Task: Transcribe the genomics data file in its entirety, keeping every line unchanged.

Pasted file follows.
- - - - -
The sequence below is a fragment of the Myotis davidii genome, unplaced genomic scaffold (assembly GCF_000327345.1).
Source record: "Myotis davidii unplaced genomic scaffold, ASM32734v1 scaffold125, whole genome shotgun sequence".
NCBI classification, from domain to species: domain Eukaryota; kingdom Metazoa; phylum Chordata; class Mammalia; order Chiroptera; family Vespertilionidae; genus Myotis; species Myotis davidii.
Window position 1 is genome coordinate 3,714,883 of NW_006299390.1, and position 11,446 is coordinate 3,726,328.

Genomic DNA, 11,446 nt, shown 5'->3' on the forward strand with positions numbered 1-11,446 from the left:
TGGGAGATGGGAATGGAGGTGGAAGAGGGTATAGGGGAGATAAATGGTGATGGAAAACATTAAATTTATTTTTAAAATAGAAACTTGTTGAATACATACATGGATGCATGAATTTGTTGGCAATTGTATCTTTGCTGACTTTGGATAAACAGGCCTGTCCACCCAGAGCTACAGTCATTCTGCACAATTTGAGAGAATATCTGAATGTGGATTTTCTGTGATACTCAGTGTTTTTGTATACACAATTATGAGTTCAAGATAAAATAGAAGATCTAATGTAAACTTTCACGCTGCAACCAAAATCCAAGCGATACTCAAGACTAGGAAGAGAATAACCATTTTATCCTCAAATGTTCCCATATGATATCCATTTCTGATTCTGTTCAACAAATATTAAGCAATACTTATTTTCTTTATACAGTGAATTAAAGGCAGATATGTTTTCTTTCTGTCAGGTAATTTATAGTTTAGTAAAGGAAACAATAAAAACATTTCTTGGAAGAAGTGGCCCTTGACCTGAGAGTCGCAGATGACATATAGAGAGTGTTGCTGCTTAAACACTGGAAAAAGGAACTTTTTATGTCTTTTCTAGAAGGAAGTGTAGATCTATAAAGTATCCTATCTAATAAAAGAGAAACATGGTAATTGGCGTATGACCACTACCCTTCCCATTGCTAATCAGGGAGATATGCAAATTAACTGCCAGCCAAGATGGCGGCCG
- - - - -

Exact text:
The sequence below is a fragment of the Myotis davidii genome, unplaced genomic scaffold (assembly GCF_000327345.1).
Source record: "Myotis davidii unplaced genomic scaffold, ASM32734v1 scaffold125, whole genome shotgun sequence".
NCBI classification, from domain to species: domain Eukaryota; kingdom Metazoa; phylum Chordata; class Mammalia; order Chiroptera; family Vespertilionidae; genus Myotis; species Myotis davidii.
Window position 1 is genome coordinate 3,714,883 of NW_006299390.1, and position 11,446 is coordinate 3,726,328.

Genomic DNA, 11,446 nt, shown 5'->3' on the forward strand with positions numbered 1-11,446 from the left:
TGGGAGATGGGAATGGAGGTGGAAGAGGGTATAGGGGAGATAAATGGTGATGGAAAACATTAAATTTATTTTTAAAATAGAAACTTGTTGAATACATACATGGATGCATGAATTTGTTGGCAATTGTATCTTTGCTGACTTTGGATAAACAGGCCTGTCCACCCAGAGCTACAGTCATTCTGCACAATTTGAGAGAATATCTGAATGTGGATTTTCTGTGATACTCAGTGTTTTTGTATACACAATTATGAGTTCAAGATAAAATAGAAGATCTAATGTAAACTTTCACGCTGCAACCAAAATCCAAGCGATACTCAAGACTAGGAAGAGAATAACCATTTTATCCTCAAATGTTCCCATATGATATCCATTTCTGATTCTGTTCAACAAATATTAAGCAATACTTATTTTCTTTATACAGTGAATTAAAGGCAGATATGTTTTCTTTCTGTCAGGTAATTTATAGTTTAGTAAAGGAAACAATAAAAACATTTCTTGGAAGAAGTGGCCCTTGACCTGAGAGTCGCAGATGACATATAGAGAGTGTTGCTGCTTAAACACTGGAAAAAGGAACTTTTTATGTCTTTTCTAGAAGGAAGTGTAGATCTATAAAGTATCCTATCTAATAAAAGAGAAACATGGTAATTGGCGTATGACCACTACCCTTCCCATTGCTAATCAGGGAGATATGCAAATTAACTGCCAGCCAAGATGGCGGCCG